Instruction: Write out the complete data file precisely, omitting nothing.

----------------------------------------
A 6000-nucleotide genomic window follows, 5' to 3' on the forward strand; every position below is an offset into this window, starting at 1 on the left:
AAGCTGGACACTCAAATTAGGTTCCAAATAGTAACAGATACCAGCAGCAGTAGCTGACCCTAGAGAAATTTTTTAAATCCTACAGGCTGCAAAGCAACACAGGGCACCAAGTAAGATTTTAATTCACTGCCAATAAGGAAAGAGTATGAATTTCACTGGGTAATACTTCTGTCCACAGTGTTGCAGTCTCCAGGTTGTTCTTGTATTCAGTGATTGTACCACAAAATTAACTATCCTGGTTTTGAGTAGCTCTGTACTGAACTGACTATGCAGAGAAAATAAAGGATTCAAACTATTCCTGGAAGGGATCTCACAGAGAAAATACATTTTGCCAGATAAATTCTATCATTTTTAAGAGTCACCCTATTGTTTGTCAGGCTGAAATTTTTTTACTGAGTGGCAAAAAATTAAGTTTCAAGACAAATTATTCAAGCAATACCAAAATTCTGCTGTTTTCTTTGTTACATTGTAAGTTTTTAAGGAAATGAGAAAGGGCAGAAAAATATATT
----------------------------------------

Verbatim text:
A 6000-nucleotide genomic window follows, 5' to 3' on the forward strand; every position below is an offset into this window, starting at 1 on the left:
AAGCTGGACACTCAAATTAGGTTCCAAATAGTAACAGATACCAGCAGCAGTAGCTGACCCTAGAGAAATTTTTTAAATCCTACAGGCTGCAAAGCAACACAGGGCACCAAGTAAGATTTTAATTCACTGCCAATAAGGAAAGAGTATGAATTTCACTGGGTAATACTTCTGTCCACAGTGTTGCAGTCTCCAGGTTGTTCTTGTATTCAGTGATTGTACCACAAAATTAACTATCCTGGTTTTGAGTAGCTCTGTACTGAACTGACTATGCAGAGAAAATAAAGGATTCAAACTATTCCTGGAAGGGATCTCACAGAGAAAATACATTTTGCCAGATAAATTCTATCATTTTTAAGAGTCACCCTATTGTTTGTCAGGCTGAAATTTTTTTACTGAGTGGCAAAAAATTAAGTTTCAAGACAAATTATTCAAGCAATACCAAAATTCTGCTGTTTTCTTTGTTACATTGTAAGTTTTTAAGGAAATGAGAAAGGGCAGAAAAATATATT